Back when the only cameras were film cameras, it was nearly impossible for an amateur to create a panoramic image. If you wanted one of these shots, it meant either purchasing a very expensive camera or spending hours in the dark room stitching the pictures together.
However, now that digital cameras are readily accessible, it’s very simple to create panoramic images with your camera and a computer. You can even use your phone’s camera! Below you will find some general guidelines on how to take incredible panoramic images so you can enjoy your memories for a long time.
If you’re using a digital camera, then take the following tips into consideration:
- Use your camera’s panorama mode
Most digital cameras now have a panoramic image mode. This mode will assist you by displaying the last picture taken and giving you a view of the next picture so you can overlap them. Also, it means that your camera will not change exposure settings in between shots, giving your picture a consistent feel.
- Exaggerate your overlap
One of the most important areas to take into consideration when creating a panoramic picture is overlap. Some experts recommend overlapping by 15%, but if you’re just starting out, try overlapping by around 30%. Once you’ve gained some experience, you can find the overlap percentage that works for you. Having more overlap reduces flaring and picture distortion.
- Keep your camera level
The more images you want to combine, the more important it is to keep your camera level. Since your lens is a curved piece of glass, taking the shots at the same level is vital, so all scenes come in a hit the sensor at the same angle. If your camera points a bit higher or lower in some shots, some background objects will be more in focus than any foreground objects. This movement can create a fan effect which may ruin your picture.
An easy way of making sure that your camera is level is by using a tripod. If you find that your tripod is a bit wobbly or the ground is unstable, pennies can be used to level it and make it stable.
- Take movement into consideration
When something in the scene you’re trying to shoot moves, it can prevent you from taking your panoramic shot. Movement can create blurry spots when things don’t overlap correctly and messes up your image. If there is movement, then try and take the images as quickly as possible.
- Be creative!
Most often we think of a panoramic shot as horizontal. However, you can also take vertical shots to create an interesting picture. When shooting a vertical shot, take the same things into consideration as if you were shooting a horizontal picture. It might be helpful to turn the camera on its side, so take some time to practice and see what best works for you.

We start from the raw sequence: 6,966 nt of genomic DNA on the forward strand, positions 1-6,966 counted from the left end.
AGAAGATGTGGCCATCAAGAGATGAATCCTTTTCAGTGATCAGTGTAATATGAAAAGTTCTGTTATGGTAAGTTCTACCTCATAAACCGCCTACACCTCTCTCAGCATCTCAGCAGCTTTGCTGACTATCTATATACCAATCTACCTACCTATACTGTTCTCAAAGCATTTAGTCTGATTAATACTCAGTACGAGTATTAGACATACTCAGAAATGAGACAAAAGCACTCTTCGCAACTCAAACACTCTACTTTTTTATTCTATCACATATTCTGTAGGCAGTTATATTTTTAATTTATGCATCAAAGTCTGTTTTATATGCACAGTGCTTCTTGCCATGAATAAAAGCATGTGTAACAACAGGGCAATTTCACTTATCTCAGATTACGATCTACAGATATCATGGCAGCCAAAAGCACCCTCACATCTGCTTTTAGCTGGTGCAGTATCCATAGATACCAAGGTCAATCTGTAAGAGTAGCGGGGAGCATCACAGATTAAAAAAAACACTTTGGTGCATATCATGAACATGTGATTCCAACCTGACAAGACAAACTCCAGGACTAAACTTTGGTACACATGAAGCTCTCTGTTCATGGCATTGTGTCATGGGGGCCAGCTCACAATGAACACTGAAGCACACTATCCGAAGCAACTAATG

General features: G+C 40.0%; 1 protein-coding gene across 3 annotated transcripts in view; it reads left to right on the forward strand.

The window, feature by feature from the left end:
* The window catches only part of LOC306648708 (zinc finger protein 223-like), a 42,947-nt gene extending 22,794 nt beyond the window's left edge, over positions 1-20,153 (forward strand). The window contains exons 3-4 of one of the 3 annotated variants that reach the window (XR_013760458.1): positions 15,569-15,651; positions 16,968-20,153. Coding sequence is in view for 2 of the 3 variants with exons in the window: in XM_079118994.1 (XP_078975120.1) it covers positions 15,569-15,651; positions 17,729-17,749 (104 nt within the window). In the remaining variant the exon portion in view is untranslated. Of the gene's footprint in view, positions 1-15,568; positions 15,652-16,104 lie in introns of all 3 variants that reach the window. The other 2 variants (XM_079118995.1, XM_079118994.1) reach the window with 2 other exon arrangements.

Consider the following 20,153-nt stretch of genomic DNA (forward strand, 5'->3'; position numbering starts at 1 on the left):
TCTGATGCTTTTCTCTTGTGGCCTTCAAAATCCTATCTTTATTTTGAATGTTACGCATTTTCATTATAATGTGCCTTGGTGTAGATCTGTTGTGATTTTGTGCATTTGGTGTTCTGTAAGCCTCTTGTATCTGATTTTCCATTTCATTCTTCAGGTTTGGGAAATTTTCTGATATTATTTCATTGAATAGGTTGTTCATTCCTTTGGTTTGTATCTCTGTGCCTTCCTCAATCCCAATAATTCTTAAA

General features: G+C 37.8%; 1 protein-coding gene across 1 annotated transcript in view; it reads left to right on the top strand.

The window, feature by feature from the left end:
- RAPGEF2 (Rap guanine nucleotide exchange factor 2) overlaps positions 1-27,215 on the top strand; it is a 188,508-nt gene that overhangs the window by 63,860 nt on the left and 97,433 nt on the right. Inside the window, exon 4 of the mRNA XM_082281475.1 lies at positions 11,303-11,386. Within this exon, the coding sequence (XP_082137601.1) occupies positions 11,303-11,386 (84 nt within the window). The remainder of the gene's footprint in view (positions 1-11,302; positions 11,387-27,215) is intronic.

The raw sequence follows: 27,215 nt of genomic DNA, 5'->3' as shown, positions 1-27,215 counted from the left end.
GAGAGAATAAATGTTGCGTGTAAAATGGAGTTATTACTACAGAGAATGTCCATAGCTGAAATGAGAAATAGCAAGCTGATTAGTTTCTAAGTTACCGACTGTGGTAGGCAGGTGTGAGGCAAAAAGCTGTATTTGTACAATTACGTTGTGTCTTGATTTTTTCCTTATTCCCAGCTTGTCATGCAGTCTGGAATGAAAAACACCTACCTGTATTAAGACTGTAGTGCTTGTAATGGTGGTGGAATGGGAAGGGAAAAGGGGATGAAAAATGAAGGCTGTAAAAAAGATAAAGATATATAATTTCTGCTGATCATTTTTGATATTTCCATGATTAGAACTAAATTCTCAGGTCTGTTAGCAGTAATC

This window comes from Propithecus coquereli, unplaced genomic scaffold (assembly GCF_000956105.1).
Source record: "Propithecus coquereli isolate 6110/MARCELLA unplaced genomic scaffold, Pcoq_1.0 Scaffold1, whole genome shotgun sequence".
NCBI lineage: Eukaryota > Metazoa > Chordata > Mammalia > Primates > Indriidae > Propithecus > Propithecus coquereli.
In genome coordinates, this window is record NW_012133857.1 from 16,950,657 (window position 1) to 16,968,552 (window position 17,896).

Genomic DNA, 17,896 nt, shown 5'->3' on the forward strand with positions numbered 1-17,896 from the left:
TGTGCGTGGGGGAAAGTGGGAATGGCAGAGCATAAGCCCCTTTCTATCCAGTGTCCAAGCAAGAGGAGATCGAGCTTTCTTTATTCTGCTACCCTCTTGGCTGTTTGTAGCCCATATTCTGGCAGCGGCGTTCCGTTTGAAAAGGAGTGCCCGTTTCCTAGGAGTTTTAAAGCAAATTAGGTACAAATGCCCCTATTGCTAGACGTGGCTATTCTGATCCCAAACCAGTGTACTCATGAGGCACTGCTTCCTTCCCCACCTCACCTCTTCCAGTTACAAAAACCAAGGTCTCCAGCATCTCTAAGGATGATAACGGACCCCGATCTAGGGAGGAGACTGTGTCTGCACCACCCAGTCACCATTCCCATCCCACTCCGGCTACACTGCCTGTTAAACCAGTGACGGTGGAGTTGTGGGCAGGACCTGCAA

If you have an iPhone, you can still take great panoramic shots, for those situations when your camera is too heavy to carry around. Just follow these guidelines
- Use your Pano feature
There are lots of apps that help you create a panoramic shot, but the Pano feature in your camera is enough to create a great picture. To use this feature simply open up your camera and swipe through the different modes until Pano is selected
- Take a test shot
This shot will help you determine how your final picture will end up. Hold your camera upright and pan it from one side to the next. A quick tip is to make sure that your picture starts and ends on something interesting.
- Set the exposure
Your exposure must be correctly configured when shooting a panoramic picture. Since you’re not going to be shooting one scene, parts of it may be darker than others. You should aim for the exposure to be an area with medium brightness. Find this area, point your phone towards it, then tap and hold the screen, therefore locking your exposure settings.
- Keep your camera steady
If you find your pictures are shaky, then using a tripod can help. If one is not handy, then use your imagination. Anything that will swing or turn can be used as a tripod, such as a car door or a garden gate.
- Take your picture!
Your iPhone should be pointed at the starting position of your photo. Once you know where you want to start, press the shutter button and start panning your phone towards the place you want your picture to end. Your arrow should remain on the line displayed, and once the end position has been reached, press the shutter button again.